Gillis Lundgren, an industrial designer who helped make Ikea the largest furniture retailer in the world with his no-frills designs, most notably the Billy bookcase that millions of frugal book collectors have used to build their home libraries, has died at 86.

Kajsa Johansson, an Ikea spokeswoman, confirmed his death, describing him as “a man full of ideas that he quickly turned into practical products,” but gave no other details. Quartz magazine reported in an online obituary that he died Feb. 25.

Founded in the Swedish countryside in 1943, Ikea grew from an all-purpose, low-cost retailer for farmers into a corporate behemoth with 328 stores in 28 countries and a reported $35.7 billion in sales in fiscal 2015. Its founder, Ingvar Kamprad, who began his career as an enterprising teenager peddling mail-order nylon hosiery and udder balm, is today one of the richest men in business.

Lundgren joined Ikea in 1953 as the company’s fourth employee and advanced to become its first design manager. A draftsman with training in graphics, he designed hundreds of Ikea’s simple, portable furnishings and was credited with creating the company logo, an emblem whose blue and yellow colors were taken from the Swedish flag.

Ikea announces itself along roadways with the apparition of its mammoth warehouses, also blue and yellow, and in the mail with the arrival of its nearly warehouse-size catalogs. Every year, hundreds of millions of shoppers – new students and new graduates, new tenants and new homeowners, the newly married and the newly divorced – trek into Ikea stores in pursuit of the economical establishment of a household.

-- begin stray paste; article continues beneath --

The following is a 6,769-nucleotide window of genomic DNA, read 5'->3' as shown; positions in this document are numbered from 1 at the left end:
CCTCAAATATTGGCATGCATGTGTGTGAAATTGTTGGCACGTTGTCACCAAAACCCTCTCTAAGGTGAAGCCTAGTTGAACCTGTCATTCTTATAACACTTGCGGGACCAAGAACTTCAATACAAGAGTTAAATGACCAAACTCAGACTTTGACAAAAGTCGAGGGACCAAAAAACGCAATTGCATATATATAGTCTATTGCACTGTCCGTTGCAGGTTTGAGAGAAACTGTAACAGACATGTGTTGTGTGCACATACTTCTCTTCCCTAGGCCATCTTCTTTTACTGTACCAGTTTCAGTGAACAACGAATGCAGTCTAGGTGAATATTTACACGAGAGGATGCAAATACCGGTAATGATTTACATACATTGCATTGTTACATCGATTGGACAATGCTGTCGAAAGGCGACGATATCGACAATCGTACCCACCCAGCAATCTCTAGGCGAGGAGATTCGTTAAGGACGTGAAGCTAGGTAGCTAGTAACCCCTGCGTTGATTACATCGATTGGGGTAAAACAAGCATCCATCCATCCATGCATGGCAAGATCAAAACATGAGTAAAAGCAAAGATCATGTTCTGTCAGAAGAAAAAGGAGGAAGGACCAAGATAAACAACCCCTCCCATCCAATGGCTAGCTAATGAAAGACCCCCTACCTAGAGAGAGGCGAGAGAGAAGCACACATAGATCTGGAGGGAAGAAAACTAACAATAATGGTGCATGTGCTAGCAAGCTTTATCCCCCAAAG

While few of those people are likely to know Lundgren’s name, all of them are or will soon become acquainted with perhaps his most significant contribution to the Ikea business model: “flat-pack” furniture.

Ikea was not the first company to employ the now-ubiquitous system, but Lundgren was credited with perfecting it for Ikea’s purposes. He said the idea came to him early in his career. Ikea had recently entered the furniture market, he recalled, and “storage space became an issue.”

“When I looked at how we might keep a large number of these tables at our low price,” he said, “I thought: ‘Why not take off the legs?’ “

Today, shoppers peruse fully assembled Ikea wares in showrooms and on the company’s website but take home (or order for delivery) boxes that contain the products in pieces, neatly stacked, to be assembled on arrival. The flat-pack system allows Ikea to save money by moving its products more efficiently and customers to save money, although not time, by providing the labor.

To instruct customers in assembly, Ikea prints wordless, illustrated manuals featuring cartoon-like figures at work. Those figures do not appear prone to the frustrations involving stripped screws or missing parts that have helped turn the Ikea clientele into a quasi-fraternity.

Lundgren was born in Lund, Sweden, in 1929. He studied at Malmo technical college and joined Ikea as a catalog manager.